My husband and I are weary. I’ve had a meltdown or two. It usually goes like this, [Sob . . . sniffle . . . “I have no friends!”] Trevor assures me I do, but I have yet to figure out how to find time to hang out with any of them in the midst of all the other demands and responsibilities.
But in the midst of all the pressure, I continue to catch glimpses of just how much God caresfor me. For example, here’s how I saw it yesterday.
I was taking Iren on a walk when I looked up and saw an acquaintance. I fell into step with her and told her I need to prepare three messages for a mother-daughter retreat next week. One message is for moms, and I’ve never been a mom of a daughter. So I asked this pastors’ wife of four children what she would say to these women.
Her thoughts sparked several ideas, so I pulled out my phone and took notes as we walked. It was a reminder that God sees my overflowing to-do list, that blank Google document, the impending deadline . . . and He cares.
Would You Pray for Us?
I share all this with you to ask you to pray for us. Pray:
God would send us help as we move back home. Our house is far from move-in ready, but we are ready to be home, even if it means dust and disorganization for a season.
I’m the writer who married the accountant, or so they say. But I’ll let you in on a secret: Trevor is the real writer in this family.
Words are as familiar to him as numbers are. (Numbers and I, on the other hand, just don’t jive. In a recent game of Wits and Wagers, I guessed that the longest highway in the U.S. was 800,000 miles long–or was it 800,000,000 miles long? I have a habit of liberally throwing in zeros as if they’re chocolate chips going into cookie batter–the more the merrier.)
This man, though . . . he can not only crunch numbers, he can whip up poems and hymns lickety-split.
Trevor often texts me a short poem to start our day. Here’s a stanza he wrote recently based on this sermon we’d listened to the night before:
Lord we confess that deep within Desires blur and mix with sin Wholly incline our hearts today To seek your kingdom this we pray
And then there’s hymn he wrote based on Romans 5 that needs to published and sung, in my humble-but-proud-wifey opinion:
In the beginning, God made man,
Adam lived with God in peace.
But through that man came sin and death;
Adam died and so shall we.
The seed of death, the stain of guilt,
Deep in Adam’s progeny,
But Second Adam surely brings
Death to sin, how can this be?
The Second Adam came to us,
Grace to end sin’s tyranny,
He to conquer death by death,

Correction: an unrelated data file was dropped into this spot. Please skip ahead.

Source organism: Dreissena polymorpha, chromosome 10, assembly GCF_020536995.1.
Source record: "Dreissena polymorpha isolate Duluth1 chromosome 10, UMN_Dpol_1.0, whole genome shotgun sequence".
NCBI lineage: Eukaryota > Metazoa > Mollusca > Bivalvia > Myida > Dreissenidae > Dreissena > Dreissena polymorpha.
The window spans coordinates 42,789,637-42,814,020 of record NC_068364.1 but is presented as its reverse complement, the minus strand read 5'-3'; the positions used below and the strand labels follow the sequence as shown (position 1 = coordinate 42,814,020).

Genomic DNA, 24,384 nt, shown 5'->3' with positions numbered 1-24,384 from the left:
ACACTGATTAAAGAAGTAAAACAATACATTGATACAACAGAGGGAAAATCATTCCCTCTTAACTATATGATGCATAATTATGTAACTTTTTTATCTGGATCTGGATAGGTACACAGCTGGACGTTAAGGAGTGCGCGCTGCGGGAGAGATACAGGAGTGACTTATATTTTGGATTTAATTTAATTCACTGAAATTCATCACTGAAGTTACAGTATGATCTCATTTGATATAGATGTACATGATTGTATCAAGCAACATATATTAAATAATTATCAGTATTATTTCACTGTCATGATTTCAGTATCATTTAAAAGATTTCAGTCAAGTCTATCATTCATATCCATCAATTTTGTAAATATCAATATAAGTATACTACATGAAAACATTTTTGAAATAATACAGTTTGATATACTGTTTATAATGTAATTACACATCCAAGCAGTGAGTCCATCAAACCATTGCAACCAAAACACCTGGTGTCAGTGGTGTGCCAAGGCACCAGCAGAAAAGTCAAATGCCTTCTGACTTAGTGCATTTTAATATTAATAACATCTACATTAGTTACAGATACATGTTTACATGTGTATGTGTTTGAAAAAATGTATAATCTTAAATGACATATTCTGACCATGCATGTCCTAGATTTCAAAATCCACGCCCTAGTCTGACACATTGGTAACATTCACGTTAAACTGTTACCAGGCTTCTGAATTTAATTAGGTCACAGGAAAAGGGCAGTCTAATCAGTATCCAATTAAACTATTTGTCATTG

As You died, Lord, so shall we.
United to the risen Lord,
Bound to Him eternally,
The king of old is now dethroned.
As You live, Lord, so shall we.
Now Lord we give ourselves to You,
Christ, our Life, who set us free.
To sin we died, for You we live;
Slaves of God now shall we be.
There’s more though. He doesn’t just write hymns to express spiritual truth. This month I’ll share three poems he wrote and used to get:
A wife (yup, that’s me).
Chick-fil-A for his wedding reception free-of-charge.
PPS: To be sure you don’t miss these three poems from my hubby, type your email in the box to the right under “Don’t Miss a Post!” and you’ll receive my blog posts in your inbox. (If you’re reading this on your phone, click on the menu button at the top and choose “Subscribe by Email.”) You can unsubscribe at any time.
Is it okay to keep praying . . . and praying . . . and praying some more for a husband? This is a question I wrestled with when I was single. After all, I’d been praying for a husband for years, yet God seemed to thwart my desire for marriage at every turn.
I’m not the only one who wrestled with whether it’s okay to continue praying for a husband. A thirty-two-year-old recently wrote me:
For as long as I can remember, I have desired marriage. Though my heart aches in this season of prolonged singleness, I know that the Lord has given me this time as a gift to serve Him without any relational constraints. Therefore, I am not sure how to pray.
I don’t want to pray half-heartedly or without faith. Yet there is no guarantee the Lord has marriage in His plan for me. I do not want to stuff this desire and pretend it doesn’t exist. Nor do I want to hyperfocus on this longing and believe contentment requires its fulfillment.
What is the biblical solution? How can I honor God in my prayer life in this season, rejoicing in His faithfulness while also grieving this unfulfilled longing?
If you have a similar question about an unfulfilled longing in your life or in the life of a single friend, this post is for you. Today we’re going to eavesdrop on Jesus’ prayers to the Father on one of the darkest nights of His life. I think you just might find your answer tucked right there in the olive groves of Gethsemane. Let’s join Him.
Then, I’d love to hear from you. Have you wrestled with this dilemma? If so, what have you learned? Whether it’s asking God for a husband—or something else entirely—are you demanding your desires, or are you bringing them to your Father?
If I have the story right, after my dad asked my mom out, she commented to a friend, “Why do the creepy guys always ask me out?” (Obviously she changed her mind about my dad not too long after that!)
Maybe you feel like my mom felt all those years ago. Why does it seem the guys you don’t like are always the ones pursuing you?
I can’t answer that question for you (except to assume that you’re lovely, and they’re smart enough to realize it!). Instead, may I throw an important question out there?
When a “creepy guy” asks you out, how can you turn him down in a way that glorifies God? More specifically, how can you love a guy well while turning him down?